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Hazel Findlay

Meet Hazel, a professional climber, mental training coach, and mindfulness enthusiast.

Hazel Findlay was brought into climbing by her Dad at the age of 6. She has built a lifestyle and a career around her passion and is now one of the world’s top female adventure climbers.

I’m really interested in the psychology of climbing and how to manage your psychology when you're scared, which is what inspired me to be a mental training coach and think about concepts like flow and fear. - Hazel Findlay

So why did you choose the Flow Centre?

I don't know where I first heard the concept of flow, but it was something that I personally understood and communicated with my friends. We might have used the phrase ‘in the zone’, or something like that. I was definitely conscious of those mental states being one of the main reasons why I climbed and I was conscious that if I could find those mental states more often, I'd get more out of climbing. So I started doing my own research into psychology and understanding these concepts better.

I started off just having a few sessions with Cameron around my individual climbing. Then I got more and more interested in it. I ended up doing the Certificate, Diploma and Coaching Diploma… Everything I was learning about flow wasn't just helpful for my own climbing, but also for what I was teaching my coaching clients.‍

What are some key takeaways that you took from the training?

I've done so much with the Flow Centre that it’s hard for me to narrow it down, but the main takeaways are that you really learn what flow is, what the research says about the science behind flow, and how it can improve your performance and your life. You delve into what is actually going on in the mind and body when we're in flow states.

“The first part is really understanding the concept, then it's about how to access flow. You’re taught the Pathway to Flow that has various different domains or steps. In these steps, you learn about the right mindset to better access flow. You learn about managing your psychology and your mental states, so that you can drop into flow and maintain flow. It's a really clear and comprehensive pathway. I think it's a really nice way of learning, it's quite an easy step-by-step process that I use with my clients as well.

“A really good specific example of a takeaway is my understanding of the difference between intrinsic and extrinsic motivation. And how if we're intrinsically motivated, we're much more likely to be present and focused and feel positive about what we're doing, which means we're much more likely to access flow. This has helped guide my decision making around goals in my climbing life and in my professional coaching as well. I've tried to maximize intrinsic motivators, for example, instead of doing a climb because I think other people would think it was cool, I now climb because I really want to have the experience of being on that particular climb. The same goes for my coaching; I also like choosing coaching projects that are more in line with my values, versus monetary or financial reasons.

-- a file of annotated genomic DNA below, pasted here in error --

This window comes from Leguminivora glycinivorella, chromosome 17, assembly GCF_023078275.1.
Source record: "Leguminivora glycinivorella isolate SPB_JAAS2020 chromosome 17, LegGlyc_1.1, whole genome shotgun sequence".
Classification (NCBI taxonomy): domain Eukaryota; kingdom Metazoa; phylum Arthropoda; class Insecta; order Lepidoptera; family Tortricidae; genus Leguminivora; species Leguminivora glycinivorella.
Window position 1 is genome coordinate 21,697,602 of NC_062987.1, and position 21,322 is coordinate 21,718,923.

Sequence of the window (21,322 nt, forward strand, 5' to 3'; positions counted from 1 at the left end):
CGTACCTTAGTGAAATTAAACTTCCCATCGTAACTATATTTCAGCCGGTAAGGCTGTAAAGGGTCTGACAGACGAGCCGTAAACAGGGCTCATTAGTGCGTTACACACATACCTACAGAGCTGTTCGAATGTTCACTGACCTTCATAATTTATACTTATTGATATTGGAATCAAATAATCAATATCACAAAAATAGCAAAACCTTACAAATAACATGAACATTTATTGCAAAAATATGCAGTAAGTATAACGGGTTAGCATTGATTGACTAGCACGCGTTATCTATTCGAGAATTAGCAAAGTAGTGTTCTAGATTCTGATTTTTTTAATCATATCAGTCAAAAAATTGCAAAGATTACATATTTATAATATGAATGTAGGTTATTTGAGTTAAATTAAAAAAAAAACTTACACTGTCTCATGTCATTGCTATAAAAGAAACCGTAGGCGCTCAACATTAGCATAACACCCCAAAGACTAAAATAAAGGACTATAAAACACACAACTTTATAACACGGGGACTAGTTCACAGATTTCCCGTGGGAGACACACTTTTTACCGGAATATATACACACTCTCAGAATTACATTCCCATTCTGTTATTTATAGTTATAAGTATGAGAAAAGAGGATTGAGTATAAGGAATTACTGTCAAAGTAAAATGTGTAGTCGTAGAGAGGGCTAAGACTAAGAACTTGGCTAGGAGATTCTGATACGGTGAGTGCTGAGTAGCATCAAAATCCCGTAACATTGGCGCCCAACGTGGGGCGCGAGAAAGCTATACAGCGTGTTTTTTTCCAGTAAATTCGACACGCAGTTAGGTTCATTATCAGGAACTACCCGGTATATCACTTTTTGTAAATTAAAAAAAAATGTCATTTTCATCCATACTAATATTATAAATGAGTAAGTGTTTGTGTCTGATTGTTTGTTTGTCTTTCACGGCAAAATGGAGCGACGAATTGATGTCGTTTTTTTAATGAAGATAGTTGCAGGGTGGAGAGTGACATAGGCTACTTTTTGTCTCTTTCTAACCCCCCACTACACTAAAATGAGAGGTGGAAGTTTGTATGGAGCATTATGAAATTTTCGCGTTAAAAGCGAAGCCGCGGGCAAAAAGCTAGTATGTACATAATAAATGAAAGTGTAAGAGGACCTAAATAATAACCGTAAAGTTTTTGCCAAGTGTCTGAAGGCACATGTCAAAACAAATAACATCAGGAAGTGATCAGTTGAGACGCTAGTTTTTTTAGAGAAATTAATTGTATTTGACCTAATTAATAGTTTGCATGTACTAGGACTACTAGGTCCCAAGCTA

“Another example that really helped me in my climbing was this concept of letting go and not trying to control too much. One of the final steps in the Pathway to Flow is to ‘let go’ into a flow state. It really helps me every time I go climbing. Just trusting my body, trusting my own psychology, and giving up that need to control. I really love that concept and I think that's something that has really resonated with me. What's so cool about all these ideas is that they help you in this athletic performance space, but then also in personal relationships, career, and life goals. Just letting go and letting things happen sometimes is preferable to trying to control everything.

So, how has learning about flow improved your life?

Yeah. So, in 2019 I did probably my hardest rock climb ever. And it really felt like everything that I'd learned, my own personal learning, but then also a huge chunk of what I learned through the Flow Centre, all kind of came together.‍

I started the mental training months and months in advance before I even got to try the route. And it just really helped me stay present with the whole process and access flow when I needed to. It really helped me to let go of the fear of failure. It certainly helped me enjoy the process rather than just focusing totally on the end goal and being really worried of what might happen if I didn't achieve that end goal given how much work I'd put in. So, I think that was a clear example of how all of these ideas that the Flow Center teaches can come together; not only to improve performance but also just improve my experience the whole way through the process of working towards a big goal.

One of the main reasons I would recommend The Flow Centre is you might come to the Flow Centre or an institution like the Flow Centre looking to improve your performance, but what you come away with is just so much more than that. Really, it may shift your entire direction in life or how you perceive what's happening in your life, or how to orientate yourself in relation to your values. If you come to the Flow Centre, say looking for athletic performance, for example, I think you'll come away with just so much more.


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